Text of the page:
In The Writer's World

I hit the half-year mark a couple days ago with 16 books read. It’s not exactly the achievement I was hoping for, but truth be told, rewriting and revising The Man Who Wasn’t There has filled more than a few perfectly good evenings that otherwise could have been devoted to reading.

Here are my reading highlights of the past few months:

Best books (literary): A Tale for the Time Being by Ruth Ozeki. Our book club read it and it’s one we all loved. The story involves “Ruth”, a Japanese-American woman living on Desolation Sound in British Columbia, who finds the diary of “Nao” in a barnacle-encrusted plastic bag. One assumes the diary is debris from the tsunami. Nao documents a fascinating if grim life since her dad lost his job and the family returned to Japan from Sunnyvale, California. Resourceful and funny, Nao also is terribly depressed from the move and endures horrible and relentless bullying from her Japanese classmates. She begins plotting her suicide. As Ruth becomes more involved in Nao’s narrative and wants to help her, we become increasingly aware of the tricks played by time…and time beings.

A God in Ruins by Kate Atkinson is an ambitious look at Britain’s post-World War II milieu from the perspective of RAF pilot Teddy Todd, whose wartime sacrifices prove to be at great odds with the man he is. Interspersing heroic scenes from his flying career with the story of a gentle and lovable man who must deal with a rapidly changing and, for the most part, unfriendly new world, Atkinson mercilessly dissects post-war British society. The book is a close companion to her 2013 novel, Life After Life, which introduced us to the Todds of Fox Corner and Teddy as the sweet younger brother. Which is the whole reason I read this book. Both are wonderful achievements and are best taken together.

Mysteries: Raven Black and Silent Voices, both by Ann Cleeves. (See my blog of two weeks ago…”In Praise of Ann Cleeves”.) These are straight-ahead, entertaining mysteries by a solidly good writer. She’s been around for a while, but I only started reading her. What a treat!

Once Upon a Lie and Lies That Bind by Maggie Barbieri. Maeve Conlon is an enigma, and a character very good at being a not always reliable witness. I love her. She’s feisty and independent and big-hearted and snarky. She owns a bakery, employs a rather frazzled friend, and deals with an ex-husband and teenage daughters. She also is very damaged soul. As a result, her behavior mystifies and even horrifies (even though we cheer for her). This series has traction and I’m hooked, although not so much on Barbieri’s  Murder 101 series. Great summer reading.The Paying Guests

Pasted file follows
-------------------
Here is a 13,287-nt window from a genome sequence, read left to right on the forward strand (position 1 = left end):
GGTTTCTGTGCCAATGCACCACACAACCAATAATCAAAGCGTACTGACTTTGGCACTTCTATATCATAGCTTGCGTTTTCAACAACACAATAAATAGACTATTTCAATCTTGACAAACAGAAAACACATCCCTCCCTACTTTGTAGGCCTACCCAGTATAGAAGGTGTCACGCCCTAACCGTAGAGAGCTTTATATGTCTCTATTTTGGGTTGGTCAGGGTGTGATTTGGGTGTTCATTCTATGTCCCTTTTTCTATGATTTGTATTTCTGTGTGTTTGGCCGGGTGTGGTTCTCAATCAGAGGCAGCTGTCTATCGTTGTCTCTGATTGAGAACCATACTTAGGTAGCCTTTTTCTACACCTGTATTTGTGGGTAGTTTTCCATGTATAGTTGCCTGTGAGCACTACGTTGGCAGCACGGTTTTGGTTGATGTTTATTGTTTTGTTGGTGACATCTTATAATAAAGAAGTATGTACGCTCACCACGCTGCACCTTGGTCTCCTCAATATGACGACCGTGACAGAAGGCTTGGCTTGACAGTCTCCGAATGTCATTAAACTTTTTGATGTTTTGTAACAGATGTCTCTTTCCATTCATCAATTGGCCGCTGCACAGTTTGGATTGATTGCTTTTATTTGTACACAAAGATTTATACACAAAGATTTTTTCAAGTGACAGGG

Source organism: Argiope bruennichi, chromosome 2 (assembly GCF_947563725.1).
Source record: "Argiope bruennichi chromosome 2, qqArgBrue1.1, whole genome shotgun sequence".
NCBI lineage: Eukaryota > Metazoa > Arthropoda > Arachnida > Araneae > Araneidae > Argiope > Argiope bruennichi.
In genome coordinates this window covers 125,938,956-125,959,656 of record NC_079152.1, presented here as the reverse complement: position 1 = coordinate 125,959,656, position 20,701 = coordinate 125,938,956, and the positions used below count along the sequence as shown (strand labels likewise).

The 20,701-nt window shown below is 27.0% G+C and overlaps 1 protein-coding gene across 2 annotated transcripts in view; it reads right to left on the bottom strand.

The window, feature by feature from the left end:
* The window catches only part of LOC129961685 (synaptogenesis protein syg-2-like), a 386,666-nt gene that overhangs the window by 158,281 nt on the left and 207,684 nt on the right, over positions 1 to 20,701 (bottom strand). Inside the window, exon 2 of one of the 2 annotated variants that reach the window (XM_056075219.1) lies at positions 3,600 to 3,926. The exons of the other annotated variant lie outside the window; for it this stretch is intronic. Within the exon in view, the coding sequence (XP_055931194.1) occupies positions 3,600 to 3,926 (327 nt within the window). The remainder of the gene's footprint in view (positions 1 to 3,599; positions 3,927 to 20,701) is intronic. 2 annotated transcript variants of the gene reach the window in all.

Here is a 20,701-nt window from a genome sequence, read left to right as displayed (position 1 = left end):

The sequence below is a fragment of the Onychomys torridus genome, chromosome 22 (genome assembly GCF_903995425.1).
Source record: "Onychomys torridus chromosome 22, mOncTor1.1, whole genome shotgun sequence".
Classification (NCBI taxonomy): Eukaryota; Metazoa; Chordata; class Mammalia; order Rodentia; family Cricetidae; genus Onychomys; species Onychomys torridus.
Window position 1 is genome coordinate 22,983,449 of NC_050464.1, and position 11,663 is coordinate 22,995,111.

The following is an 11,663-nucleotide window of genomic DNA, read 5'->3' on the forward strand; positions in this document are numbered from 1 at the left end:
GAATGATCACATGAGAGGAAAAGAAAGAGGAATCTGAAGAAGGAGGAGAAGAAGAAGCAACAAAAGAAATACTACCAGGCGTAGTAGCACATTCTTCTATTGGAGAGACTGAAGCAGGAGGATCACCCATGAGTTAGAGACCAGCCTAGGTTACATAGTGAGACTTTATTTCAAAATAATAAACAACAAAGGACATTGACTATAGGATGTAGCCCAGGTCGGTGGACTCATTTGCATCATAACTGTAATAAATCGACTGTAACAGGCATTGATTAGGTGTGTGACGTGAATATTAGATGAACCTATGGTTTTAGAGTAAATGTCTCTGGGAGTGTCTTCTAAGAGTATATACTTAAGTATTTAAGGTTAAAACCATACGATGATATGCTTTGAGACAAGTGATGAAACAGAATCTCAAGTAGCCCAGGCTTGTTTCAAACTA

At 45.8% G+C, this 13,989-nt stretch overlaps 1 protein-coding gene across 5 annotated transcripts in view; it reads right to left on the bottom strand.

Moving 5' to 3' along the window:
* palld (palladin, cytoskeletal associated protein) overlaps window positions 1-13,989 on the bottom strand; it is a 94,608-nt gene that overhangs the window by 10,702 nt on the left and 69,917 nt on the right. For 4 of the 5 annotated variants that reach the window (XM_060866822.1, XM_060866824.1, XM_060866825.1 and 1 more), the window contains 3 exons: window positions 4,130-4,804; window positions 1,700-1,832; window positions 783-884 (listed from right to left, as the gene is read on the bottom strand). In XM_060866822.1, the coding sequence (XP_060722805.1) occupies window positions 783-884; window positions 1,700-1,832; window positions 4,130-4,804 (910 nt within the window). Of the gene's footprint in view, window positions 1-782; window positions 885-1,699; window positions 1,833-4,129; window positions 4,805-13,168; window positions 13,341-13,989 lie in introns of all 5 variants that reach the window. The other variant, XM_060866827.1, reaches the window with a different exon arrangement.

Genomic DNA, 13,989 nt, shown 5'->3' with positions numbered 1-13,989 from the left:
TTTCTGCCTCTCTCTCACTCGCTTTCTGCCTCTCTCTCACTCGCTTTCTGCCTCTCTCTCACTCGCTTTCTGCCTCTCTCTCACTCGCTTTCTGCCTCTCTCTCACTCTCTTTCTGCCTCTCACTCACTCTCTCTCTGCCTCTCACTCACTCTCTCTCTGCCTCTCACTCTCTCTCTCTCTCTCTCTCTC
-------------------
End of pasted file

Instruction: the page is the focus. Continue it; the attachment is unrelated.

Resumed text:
Big Little Lies by Liann Moriarty. Madeleine, Celeste and Jane are mothers of five-year-olds enrolled in a beachside community grammar school outside Sydney, Australia. There’s trouble brewing at the school–what with rumors of bullying, and the Blonde Bobs trying to run everything, and the school’s annual Trivia night fast-approaching. Biting, hilariously funny, sad, with even a murder thrown in.  As Mrs. Ponder remarks to her cat, Marie Antoinette, in the first chapter, “They called it a trivia night, but it sounded more like a riot to me.” I’m sure you’ll agree.

Chilling and suspenseful, not to mention literary: The Paying Guests by Sarah Waters. I picked up this book on “Lucky Day” at my friendly neighborhood Multnomah County Library. I had no idea…. The setting is London, 1922. Twenty-six-year old Frances Wray is running a household on the brink of collapse. Her brothers died in the Great War. Father died, leaving a once-prosperous household penniless. The maids have long since departed. And Frances’s mother is in la-la land. Frances decides their only option is to take in “paying guests”–a young couple, who take over the second floor of the drafty old house, and then take over Frances’s life. And boy howdy, what a ride!

Happy reading, all!

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  • Molly Holsapple says:

    I agree with a Tale for the Time Being and a God In Ruins they have both been among my recent best. I would also add BEING MORTAL: Medicine and What Matters in the End by Atul Gawande. Although it sounds a bit sad in reality it is a good and valuable read.

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